“We don’t know where it originated, and we have to get to the bottom of that,” Cotton said. “We also know that just a few miles away from that food market is China’s only biosafety level 4 super laboratory that researches human infectious diseases.”

Yet Cotton acknowledged there is no evidence that the disease originated at the lab. Instead, he suggested it’s necessary to ask Chinese authorities about the possibility, fanning the embers of a conspiracy theory that has been repeatedly debunked by experts.

“Now, we don’t have evidence that this disease originated there, but because of China’s duplicity and dishonesty from the beginning, we need to at least ask the question to see what the evidence says,” Cotton said. “And China right now is not giving any evidence on that question at all.”

Cotton is referring to a well-known lab in Wuhan, a “Cellular Level Biosafety Level 4” facility with a high level of operational security that works on researching dangerous pathogens.

In response to Cotton’s remarks, as well as in previous interviews with The Washington Post, numerous experts dismissed the possibility the coronavirus may be man-made.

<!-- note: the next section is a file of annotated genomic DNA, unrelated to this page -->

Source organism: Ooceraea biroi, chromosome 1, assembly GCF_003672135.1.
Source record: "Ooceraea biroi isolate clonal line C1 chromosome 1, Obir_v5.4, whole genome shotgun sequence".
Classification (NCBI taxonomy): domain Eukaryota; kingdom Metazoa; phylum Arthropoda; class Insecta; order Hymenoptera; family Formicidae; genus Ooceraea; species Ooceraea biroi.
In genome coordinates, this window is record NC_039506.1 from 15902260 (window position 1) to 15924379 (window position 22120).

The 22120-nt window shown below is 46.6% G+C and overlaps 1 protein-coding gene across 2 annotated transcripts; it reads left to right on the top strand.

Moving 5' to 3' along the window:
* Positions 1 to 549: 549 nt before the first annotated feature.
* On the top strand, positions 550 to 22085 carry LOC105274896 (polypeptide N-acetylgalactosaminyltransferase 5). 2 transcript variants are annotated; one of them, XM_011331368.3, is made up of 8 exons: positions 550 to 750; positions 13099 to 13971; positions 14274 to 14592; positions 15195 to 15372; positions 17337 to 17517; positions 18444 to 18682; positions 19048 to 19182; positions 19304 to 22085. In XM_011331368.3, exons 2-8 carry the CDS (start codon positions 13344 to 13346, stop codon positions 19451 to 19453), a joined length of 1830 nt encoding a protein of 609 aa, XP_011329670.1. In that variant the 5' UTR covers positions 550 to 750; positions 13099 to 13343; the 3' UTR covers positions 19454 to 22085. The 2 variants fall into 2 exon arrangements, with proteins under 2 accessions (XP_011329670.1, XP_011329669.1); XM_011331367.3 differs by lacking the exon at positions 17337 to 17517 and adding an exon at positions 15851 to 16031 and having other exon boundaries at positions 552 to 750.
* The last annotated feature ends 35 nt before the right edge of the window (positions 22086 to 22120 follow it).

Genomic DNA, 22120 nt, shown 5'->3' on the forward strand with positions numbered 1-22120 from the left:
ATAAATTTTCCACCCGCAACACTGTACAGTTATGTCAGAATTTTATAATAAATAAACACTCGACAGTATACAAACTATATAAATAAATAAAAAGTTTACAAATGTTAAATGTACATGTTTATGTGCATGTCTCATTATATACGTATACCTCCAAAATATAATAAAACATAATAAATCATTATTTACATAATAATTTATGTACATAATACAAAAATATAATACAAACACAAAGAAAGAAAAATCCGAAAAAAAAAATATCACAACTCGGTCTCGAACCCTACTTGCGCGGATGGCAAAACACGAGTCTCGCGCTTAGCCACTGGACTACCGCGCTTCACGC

“There’s absolutely nothing in the genome sequence of this virus that indicates the virus was engineered,” said Richard Ebright, a professor of chemical biology at Rutgers University. “The possibility this was a deliberately released bioweapon can be firmly excluded.”

Vipin Narang, an associate professor at the Massachusetts Institute of Technology, said it is “highly unlikely” the general population was exposed to a virus through an accident at a lab.

“We don’t have any evidence for that,” said Narang, a political science professor with a background in chemical engineering.

“It’s a skip in logic to say it’s a bioweapon that the Chinese developed and intentionally deployed, or even unintentionally deployed,” Narang said.

The British publication the Daily Mail was one of the first to suggest a connection between the coronavirus and the laboratory in Wuhan. Later, the Washington Times ran a story under the headline, “Coronavirus may have originated in lab linked to China’s biowarfare program.”